Friday, 20 March 2015

5 Common Mistakes of First Time Roller Coaster Riders

Hi everyone, it's been 10 months since I last shared about my first roller coaster ride. From May 2014 till today, I have witnessed people of all ages and backgrounds taking their first roller coaster. Sometimes, they enjoy it. In other cases, people were so traumatised that they will never ride a coaster again. In this blog guide, I will share with you the most common mistakes people make when riding their first roller coaster. Hope this helps you to avoid them!

Mistake 1: Going for a super-dooper-noober-kiddy coaster

What!!! Isn't the least scary roller coaster the best for first timers? Well, partially. You see, even among family coasters, there are great differences in size and intensity. The smallest ones are barely as tall as a two storey building while the biggest family coasters even have steep straight drops and backwards motion. 

Basically, there are 2 problems with the smallest kiddy coasters. Firstly, the sensation on those rides are not even close to being on a roller coaster. That means you will have a rude awakening when you go for your next coaster, especially if you decide that "I have been on a coaster, you know" and go straight for the big one. Secondly, going for the smallest means you will have no fallback point in the event your first ride turns sour.

As such, a mid-sized family coaster like Enchanted Airways at USS, Dragon at Legoland Malaysia and Seven Dwarfs Mine Train at Disney's Magic Kingdom will be ideal.

First time ride roller coaster guide. Common mistakes

Mistake 2: I just reached 120cm! Taking a ride once you hit the height requirement.

I know that some kids are really adventurous. In fact, I even heard stories of people who will wear thick sole shoes and double layer of socks just to hit the height requirement. Let me tell you something: Unless you want hurt back or post traumatic stress disorder, don't do this!

Let me explain. The roller coaster height requirement is actually a number that takes into consideration the development of muscles and bones in a person's body. This means they the height is NOT based on fear factor but on whether a person of that growth stage is able to cope with the G-Forces. In other words, meeting the height requirement alone does not mean you are ready.

Consider this: Battlestar Galactica Cylon's height requirement is merely 125cm, or about 8 years old. In fact, if you are wondering why some roller coasters in Europe have an age requirement on top of the height limit, this is why!

You are telling me that an 8 year old is ready for this ride???

Mistake 3: Take every ride, make the most of your money!

In most modern theme parks, the admission ticket is inclusive of all rides and there is no need to pay extra for attractions. Well, this creates a mindset in some people that their whole family must take every single ride for the trip to be worth the money.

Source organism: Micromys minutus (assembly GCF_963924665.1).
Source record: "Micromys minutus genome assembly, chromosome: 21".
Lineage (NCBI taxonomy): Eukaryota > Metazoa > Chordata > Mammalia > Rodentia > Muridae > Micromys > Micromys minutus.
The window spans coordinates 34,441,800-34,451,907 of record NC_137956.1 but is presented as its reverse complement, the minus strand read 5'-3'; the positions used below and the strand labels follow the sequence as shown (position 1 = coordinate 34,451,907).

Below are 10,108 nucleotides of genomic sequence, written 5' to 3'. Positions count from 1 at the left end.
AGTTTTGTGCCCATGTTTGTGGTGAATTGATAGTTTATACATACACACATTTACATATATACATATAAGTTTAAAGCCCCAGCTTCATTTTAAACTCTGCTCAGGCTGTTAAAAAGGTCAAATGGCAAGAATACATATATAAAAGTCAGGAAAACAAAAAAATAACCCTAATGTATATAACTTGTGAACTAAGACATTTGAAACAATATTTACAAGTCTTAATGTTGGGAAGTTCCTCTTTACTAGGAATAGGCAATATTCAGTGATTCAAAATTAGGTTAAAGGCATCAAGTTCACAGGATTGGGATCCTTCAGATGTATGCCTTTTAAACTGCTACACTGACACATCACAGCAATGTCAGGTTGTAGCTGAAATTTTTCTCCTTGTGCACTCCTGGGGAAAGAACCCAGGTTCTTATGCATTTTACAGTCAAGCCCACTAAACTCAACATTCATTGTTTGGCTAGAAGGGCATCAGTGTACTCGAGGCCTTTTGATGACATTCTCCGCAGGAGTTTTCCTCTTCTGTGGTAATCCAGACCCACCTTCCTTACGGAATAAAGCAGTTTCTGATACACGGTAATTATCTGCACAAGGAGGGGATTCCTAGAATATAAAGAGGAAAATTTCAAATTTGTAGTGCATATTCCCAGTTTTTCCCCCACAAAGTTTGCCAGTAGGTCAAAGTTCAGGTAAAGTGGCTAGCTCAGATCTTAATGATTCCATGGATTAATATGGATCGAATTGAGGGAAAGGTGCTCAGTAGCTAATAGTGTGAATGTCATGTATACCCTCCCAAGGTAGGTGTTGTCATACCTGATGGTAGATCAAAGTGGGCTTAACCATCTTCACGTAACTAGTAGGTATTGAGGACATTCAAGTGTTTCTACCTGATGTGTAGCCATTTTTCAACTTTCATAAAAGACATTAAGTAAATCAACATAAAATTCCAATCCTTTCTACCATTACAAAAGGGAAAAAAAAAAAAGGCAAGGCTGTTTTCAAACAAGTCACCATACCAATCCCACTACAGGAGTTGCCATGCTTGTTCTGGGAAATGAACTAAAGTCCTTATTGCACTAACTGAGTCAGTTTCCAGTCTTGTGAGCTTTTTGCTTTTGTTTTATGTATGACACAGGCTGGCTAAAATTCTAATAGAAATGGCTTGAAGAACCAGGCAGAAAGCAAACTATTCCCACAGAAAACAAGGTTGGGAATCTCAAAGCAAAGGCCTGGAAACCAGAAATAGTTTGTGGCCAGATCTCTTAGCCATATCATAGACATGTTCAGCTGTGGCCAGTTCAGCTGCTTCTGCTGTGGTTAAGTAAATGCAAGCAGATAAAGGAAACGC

Firstly, let me say that this mindset is plain wrong. The admission ticket you paid for is for the overall experience you get over 1 day at the park. It is not priced accordingly to you riding every single ride. For example, a single ride ticket in Singapore, like the Bumper Cars at Vivocity arcade costs $6. At this rate, USS with 20 rides will cost a whopping $120! But no. USS Tickets is priced at $74, because it is the value that a typical 1 day experience at the park will bring, whether on not you actually take all 20 rides.

In fact, to make the most out of your money, you should only be doing attractions you enjoy.

Mistake 4: Come on, don't be a chicken (peer pressure)

Peer pressure can sometimes be a good thing. People tend to be more motivated and focused when facing serious competition. However, this does not work when it comes to roller coasters. This is especially because friends like to pressure their group to go for the BIGGEST roller coasters.

A typical scenario: A group of friends go out to Cedar Point together. One guy has never taken any roller coaster before and does not intend to. However, at the entrance of Millennium Force, his friends argue that the ride is awesome and drags him along. At the 90m tall first drop, he felt like his entire heart is ripped out of his body, even though his seasoned friends only has slight butterflies. He ends up being so traumatised that he never took any roller coaster in his life again.

Remember, a true friend will guide you though and help you progress from a small roller coaster to a full sized one. 

Mistake 5: Take the roller coaster first thing in the day

This one is a bit more arguable. There are no doubt benefits of early ridership: Shorter queues, the "I accomplished" sensation and a early sigh of relief. However, your body actually takes time to get adjusted to the dramatic motions on a roller coaster, so it is better to take a milder ride with some motion (ie. motion simulator or spinning teacups) just to warm up your body for the experience.

However, that does not mean that you wait till the last ride. In fact, I will say that the second ride or third ride of the day will be ideal. That is when you will be warmed up sufficiently but the queue will still be manageable.

Avoiding long queues is an important part of your first coaster experience. Anticipation is the scariest part!

Alright, these are the 5 mistakes that people make when they take their first roller coaster. Many times, they end up being shaken and unable to muster their courage for a second. We always say first impressions are the most important, and avoiding these 5 mistakes will help you get a better first impression of roller coasters. For more information, you can read about my first roller coaster ride experience or like the Second Drop facebook page. Thanks!